Source: The Corydon Democrat

County shouldn't fund private school repairs
My Opinion

by Alan Stewart

August 27, 2013

When someone hits the lottery, they usually gain family members they didnít know they had and friends theyíve never met. Instead of thinking of how to spend their newfound wealth wisely, the lottery winner has to figure out a way not to upset each person who approaches with their hand out, asking to spare a dime.

The riverboat referendum passed in the early 1990s in Harrison County; the Glory of Rome officially opened as Caesars Indiana in November 1998; and residents of Harrison County (and other neighboring counties) have been reaping benefits of some form ever since. Whether itís lower property taxes, paved roads, dual-credit programs at our county high schools, free textbooks for South Harrison students or each fire department in the county receiving shiny, new fire trucks and emergency equipment, someone ó even someone who didnít want the boat here ó would have to live in a cave to have not benefited in some way from riverboat gaming.

The members of the Harrison County Council and Harrison County Board of Commissioners who have served in the past 15 years have, by and large, done a good job of not frivolously blowing through riverboat dollars.

Sure, there may have been some choices, including a river rescue boat for a county that doesnít have a real boat ramp, that made some residents scratch their heads, but, in the grand scheme, the county is still taking in more than itís spending.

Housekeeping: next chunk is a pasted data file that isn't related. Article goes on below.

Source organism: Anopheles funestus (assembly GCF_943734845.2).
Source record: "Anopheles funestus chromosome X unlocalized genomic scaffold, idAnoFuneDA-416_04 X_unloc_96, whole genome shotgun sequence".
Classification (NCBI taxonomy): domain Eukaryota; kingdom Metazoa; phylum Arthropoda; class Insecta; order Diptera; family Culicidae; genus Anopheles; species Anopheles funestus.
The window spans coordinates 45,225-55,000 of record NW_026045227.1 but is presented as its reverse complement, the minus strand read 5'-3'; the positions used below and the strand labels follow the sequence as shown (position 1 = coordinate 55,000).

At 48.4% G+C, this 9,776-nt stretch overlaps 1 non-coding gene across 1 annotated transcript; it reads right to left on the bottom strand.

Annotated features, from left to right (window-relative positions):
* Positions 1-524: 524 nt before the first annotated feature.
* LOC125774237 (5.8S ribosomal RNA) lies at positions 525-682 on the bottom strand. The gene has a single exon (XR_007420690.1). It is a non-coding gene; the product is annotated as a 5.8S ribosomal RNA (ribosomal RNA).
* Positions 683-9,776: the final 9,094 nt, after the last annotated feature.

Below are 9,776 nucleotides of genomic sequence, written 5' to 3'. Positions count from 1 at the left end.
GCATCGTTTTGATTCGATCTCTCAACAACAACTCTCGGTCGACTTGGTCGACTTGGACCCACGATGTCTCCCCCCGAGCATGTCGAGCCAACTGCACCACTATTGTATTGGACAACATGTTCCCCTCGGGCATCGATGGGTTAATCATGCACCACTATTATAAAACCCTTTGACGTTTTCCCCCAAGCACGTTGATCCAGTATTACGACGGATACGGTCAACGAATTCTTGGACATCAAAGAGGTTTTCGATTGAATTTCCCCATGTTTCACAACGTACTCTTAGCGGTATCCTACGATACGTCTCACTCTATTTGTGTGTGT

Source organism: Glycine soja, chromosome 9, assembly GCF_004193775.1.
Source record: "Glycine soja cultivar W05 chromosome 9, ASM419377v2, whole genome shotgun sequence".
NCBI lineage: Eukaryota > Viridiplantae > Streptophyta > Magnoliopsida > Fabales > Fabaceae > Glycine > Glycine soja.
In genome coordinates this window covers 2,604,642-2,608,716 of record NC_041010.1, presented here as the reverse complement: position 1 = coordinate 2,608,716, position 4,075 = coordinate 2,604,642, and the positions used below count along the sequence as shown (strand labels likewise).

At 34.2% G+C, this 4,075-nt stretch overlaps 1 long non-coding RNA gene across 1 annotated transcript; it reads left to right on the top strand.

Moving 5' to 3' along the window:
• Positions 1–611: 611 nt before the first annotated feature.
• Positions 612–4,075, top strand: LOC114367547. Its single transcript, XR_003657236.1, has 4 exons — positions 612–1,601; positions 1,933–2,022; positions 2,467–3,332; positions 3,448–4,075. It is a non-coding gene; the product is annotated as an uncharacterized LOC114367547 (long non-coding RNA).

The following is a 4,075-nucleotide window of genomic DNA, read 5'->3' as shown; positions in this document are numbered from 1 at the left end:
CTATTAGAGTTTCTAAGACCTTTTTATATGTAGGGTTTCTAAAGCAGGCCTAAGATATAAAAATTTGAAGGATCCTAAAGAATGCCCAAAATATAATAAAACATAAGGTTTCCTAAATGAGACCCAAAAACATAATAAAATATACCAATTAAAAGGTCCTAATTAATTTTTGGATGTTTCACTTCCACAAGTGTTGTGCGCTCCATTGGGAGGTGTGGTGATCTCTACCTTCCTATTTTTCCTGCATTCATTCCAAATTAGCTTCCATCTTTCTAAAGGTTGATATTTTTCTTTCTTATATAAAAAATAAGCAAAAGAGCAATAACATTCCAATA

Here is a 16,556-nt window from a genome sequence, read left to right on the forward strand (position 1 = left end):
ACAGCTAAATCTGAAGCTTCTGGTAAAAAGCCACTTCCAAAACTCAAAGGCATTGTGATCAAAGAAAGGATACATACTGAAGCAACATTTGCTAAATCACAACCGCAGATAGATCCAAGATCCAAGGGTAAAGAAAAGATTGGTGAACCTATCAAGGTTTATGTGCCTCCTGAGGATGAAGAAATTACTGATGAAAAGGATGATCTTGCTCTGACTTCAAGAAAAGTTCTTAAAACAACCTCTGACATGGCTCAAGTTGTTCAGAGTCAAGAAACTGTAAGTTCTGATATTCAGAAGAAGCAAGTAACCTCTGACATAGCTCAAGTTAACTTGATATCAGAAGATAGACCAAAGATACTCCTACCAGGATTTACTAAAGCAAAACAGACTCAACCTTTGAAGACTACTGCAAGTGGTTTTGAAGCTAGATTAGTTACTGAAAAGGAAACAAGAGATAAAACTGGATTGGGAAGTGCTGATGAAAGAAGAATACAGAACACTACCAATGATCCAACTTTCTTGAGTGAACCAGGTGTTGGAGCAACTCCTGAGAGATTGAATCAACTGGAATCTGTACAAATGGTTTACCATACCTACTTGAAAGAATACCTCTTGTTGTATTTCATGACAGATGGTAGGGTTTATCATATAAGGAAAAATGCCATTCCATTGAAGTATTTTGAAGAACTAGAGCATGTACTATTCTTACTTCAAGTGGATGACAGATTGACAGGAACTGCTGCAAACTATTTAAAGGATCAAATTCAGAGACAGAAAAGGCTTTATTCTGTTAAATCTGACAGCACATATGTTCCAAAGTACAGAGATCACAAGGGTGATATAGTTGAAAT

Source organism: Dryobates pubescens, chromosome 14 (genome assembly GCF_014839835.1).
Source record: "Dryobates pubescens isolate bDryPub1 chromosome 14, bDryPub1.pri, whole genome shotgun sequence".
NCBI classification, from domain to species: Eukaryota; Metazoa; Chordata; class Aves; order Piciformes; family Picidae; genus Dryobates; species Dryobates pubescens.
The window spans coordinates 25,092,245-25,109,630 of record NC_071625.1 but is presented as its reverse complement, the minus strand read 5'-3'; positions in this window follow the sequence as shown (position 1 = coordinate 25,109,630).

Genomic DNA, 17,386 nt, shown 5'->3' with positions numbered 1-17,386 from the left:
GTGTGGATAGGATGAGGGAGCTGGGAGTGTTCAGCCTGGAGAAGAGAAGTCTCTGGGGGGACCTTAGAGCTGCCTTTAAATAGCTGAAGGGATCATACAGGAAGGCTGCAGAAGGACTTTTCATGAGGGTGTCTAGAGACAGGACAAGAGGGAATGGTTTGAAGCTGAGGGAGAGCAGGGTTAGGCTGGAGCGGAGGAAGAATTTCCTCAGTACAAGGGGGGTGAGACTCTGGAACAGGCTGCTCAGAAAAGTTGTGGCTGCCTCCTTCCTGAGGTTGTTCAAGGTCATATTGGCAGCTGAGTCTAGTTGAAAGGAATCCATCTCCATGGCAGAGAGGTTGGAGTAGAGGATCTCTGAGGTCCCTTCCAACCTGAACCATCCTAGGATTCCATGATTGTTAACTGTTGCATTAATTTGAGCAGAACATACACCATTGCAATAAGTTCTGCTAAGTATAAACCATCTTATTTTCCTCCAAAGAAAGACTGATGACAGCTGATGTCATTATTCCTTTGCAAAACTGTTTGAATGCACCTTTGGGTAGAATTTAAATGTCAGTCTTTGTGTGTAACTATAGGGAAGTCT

Representatives for St. Joseph Catholic School went before the county commissioners recently, requesting funding for upkeep of its school building in Corydon. To repair plumbing, air conditioning, carpeting and the roof would cost between $150,000 to $200,000 during a period of several years.

Ed Hoehn, who made the request for St. Joseph, said the money could come out of the funding per student public schools already receive from riverboat gaming funds.

The school, which serves students from pre-kindergarten through sixth grade, already receives money from the state for student vouchers. Adopted two years ago, school vouchers allow a student to take state money ó normally to be distributed to public schools on a per-pupil basis ó to a private school like St. Joseph.

So, were the county to accept the request, St. Joseph would be double-dipping from state funds received from taxpayers and local money received from gamblers for its private school. And if St. Joseph gets its request, whatís to stop St. Johnís Lutheran School near Lanesville from requesting aid from the county? Or Safe Haven Child Care Ministry at Trinity Assembly of God? Or, for that matter, any other private school entity that pops up?

St. Joseph may provide a good education and a solid religious foundation for its pupils, but repair work for their building shouldnít be offered on the countyís dime.